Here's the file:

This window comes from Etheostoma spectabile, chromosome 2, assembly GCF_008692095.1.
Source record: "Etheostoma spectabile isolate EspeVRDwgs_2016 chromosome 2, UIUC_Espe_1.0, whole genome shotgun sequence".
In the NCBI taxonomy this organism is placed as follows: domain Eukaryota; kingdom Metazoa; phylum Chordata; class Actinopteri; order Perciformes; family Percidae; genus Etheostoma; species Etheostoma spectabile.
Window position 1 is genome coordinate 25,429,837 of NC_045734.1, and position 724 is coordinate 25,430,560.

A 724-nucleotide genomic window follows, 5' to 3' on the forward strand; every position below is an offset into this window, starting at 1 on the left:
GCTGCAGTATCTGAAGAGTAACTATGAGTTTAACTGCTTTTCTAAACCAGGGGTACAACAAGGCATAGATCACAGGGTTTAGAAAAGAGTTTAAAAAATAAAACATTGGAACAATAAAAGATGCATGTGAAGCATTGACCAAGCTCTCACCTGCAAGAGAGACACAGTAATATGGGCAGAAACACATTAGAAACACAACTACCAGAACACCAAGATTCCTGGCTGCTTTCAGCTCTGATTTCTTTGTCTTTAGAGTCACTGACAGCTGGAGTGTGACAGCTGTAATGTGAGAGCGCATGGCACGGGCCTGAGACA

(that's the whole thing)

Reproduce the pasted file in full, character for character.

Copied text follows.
This window comes from Etheostoma spectabile, chromosome 2, assembly GCF_008692095.1.
Source record: "Etheostoma spectabile isolate EspeVRDwgs_2016 chromosome 2, UIUC_Espe_1.0, whole genome shotgun sequence".
In the NCBI taxonomy this organism is placed as follows: domain Eukaryota; kingdom Metazoa; phylum Chordata; class Actinopteri; order Perciformes; family Percidae; genus Etheostoma; species Etheostoma spectabile.
Window position 1 is genome coordinate 25,429,837 of NC_045734.1, and position 724 is coordinate 25,430,560.

A 724-nucleotide genomic window follows, 5' to 3' on the forward strand; every position below is an offset into this window, starting at 1 on the left:
GCTGCAGTATCTGAAGAGTAACTATGAGTTTAACTGCTTTTCTAAACCAGGGGTACAACAAGGCATAGATCACAGGGTTTAGAAAAGAGTTTAAAAAATAAAACATTGGAACAATAAAAGATGCATGTGAAGCATTGACCAAGCTCTCACCTGCAAGAGAGACACAGTAATATGGGCAGAAACACATTAGAAACACAACTACCAGAACACCAAGATTCCTGGCTGCTTTCAGCTCTGATTTCTTTGTCTTTAGAGTCACTGACAGCTGGAGTGTGACAGCTGTAATGTGAGAGCGCATGGCACGGGCCTGAGACA